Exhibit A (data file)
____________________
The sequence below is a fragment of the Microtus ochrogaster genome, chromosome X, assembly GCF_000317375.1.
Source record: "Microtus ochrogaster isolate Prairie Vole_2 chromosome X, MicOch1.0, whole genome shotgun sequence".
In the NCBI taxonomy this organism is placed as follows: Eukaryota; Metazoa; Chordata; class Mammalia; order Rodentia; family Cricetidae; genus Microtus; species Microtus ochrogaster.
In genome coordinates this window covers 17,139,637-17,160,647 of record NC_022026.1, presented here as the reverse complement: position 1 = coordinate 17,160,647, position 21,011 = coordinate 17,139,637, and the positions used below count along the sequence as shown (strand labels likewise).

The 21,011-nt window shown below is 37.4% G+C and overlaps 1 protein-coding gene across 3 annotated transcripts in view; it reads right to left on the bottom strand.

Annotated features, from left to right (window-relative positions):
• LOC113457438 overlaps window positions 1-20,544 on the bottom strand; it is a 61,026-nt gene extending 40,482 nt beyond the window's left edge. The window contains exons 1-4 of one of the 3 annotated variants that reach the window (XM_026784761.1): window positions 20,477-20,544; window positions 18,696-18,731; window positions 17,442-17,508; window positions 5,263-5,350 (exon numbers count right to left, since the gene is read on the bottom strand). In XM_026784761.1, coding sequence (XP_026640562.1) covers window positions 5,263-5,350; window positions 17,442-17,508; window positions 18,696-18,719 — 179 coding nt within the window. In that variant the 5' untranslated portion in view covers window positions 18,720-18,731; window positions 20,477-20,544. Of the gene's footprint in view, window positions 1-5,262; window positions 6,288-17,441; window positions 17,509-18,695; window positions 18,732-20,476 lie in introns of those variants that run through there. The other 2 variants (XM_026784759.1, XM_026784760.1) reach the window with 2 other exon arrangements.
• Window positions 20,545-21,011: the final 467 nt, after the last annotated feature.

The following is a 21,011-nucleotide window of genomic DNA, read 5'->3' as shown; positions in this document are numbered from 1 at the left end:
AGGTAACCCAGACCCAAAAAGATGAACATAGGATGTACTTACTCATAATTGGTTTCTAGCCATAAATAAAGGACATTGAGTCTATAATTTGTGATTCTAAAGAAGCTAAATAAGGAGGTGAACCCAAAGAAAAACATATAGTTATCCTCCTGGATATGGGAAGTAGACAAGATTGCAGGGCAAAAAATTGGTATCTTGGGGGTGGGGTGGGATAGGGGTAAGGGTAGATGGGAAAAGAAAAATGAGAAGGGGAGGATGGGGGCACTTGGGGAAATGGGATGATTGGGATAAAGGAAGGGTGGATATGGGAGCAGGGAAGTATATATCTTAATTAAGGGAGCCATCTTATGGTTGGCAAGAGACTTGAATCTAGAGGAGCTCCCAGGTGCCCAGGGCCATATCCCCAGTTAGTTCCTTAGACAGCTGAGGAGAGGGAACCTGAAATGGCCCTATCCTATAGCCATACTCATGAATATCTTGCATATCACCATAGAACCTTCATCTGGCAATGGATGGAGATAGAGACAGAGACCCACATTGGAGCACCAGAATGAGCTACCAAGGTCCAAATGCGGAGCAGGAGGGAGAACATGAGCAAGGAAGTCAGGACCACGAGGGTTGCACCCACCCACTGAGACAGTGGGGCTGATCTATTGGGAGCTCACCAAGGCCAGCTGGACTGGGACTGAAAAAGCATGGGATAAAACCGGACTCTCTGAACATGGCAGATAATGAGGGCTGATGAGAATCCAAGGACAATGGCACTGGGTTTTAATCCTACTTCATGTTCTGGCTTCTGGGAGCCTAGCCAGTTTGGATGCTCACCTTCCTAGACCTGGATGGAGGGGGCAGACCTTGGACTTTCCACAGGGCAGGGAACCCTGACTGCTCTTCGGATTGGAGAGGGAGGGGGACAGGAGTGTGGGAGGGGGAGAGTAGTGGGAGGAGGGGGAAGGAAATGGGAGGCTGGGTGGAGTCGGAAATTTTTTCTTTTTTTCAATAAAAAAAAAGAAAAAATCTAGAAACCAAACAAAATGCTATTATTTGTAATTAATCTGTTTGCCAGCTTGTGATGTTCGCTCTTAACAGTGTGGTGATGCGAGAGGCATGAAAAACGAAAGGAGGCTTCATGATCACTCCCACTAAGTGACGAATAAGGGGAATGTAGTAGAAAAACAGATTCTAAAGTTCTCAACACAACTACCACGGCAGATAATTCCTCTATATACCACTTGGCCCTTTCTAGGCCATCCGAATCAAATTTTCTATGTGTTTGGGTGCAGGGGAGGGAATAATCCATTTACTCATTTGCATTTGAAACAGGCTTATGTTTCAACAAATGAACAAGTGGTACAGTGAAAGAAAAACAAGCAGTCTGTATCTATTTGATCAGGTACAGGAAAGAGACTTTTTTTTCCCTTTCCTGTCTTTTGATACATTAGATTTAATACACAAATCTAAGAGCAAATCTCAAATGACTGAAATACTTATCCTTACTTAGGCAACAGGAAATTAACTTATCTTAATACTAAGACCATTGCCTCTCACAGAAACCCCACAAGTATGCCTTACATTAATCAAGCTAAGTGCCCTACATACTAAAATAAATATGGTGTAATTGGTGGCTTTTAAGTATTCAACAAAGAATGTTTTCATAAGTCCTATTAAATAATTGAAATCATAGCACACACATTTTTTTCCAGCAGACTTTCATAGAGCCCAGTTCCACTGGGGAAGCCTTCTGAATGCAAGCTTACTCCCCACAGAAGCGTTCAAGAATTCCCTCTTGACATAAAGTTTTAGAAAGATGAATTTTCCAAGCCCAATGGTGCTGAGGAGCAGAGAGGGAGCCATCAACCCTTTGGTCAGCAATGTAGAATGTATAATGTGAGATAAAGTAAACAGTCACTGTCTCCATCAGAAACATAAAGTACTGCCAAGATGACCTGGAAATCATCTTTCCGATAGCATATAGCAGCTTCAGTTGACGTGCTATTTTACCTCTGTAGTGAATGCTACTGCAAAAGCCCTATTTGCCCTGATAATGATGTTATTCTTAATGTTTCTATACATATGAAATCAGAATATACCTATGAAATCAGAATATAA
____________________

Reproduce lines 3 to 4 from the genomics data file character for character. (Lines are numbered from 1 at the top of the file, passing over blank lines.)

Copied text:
In the NCBI taxonomy this organism is placed as follows: Eukaryota; Metazoa; Chordata; class Mammalia; order Rodentia; family Cricetidae; genus Microtus; species Microtus ochrogaster.
In genome coordinates this window covers 17,139,637-17,160,647 of record NC_022026.1, presented here as the reverse complement: position 1 = coordinate 17,160,647, position 21,011 = coordinate 17,139,637, and the positions used below count along the sequence as shown (strand labels likewise).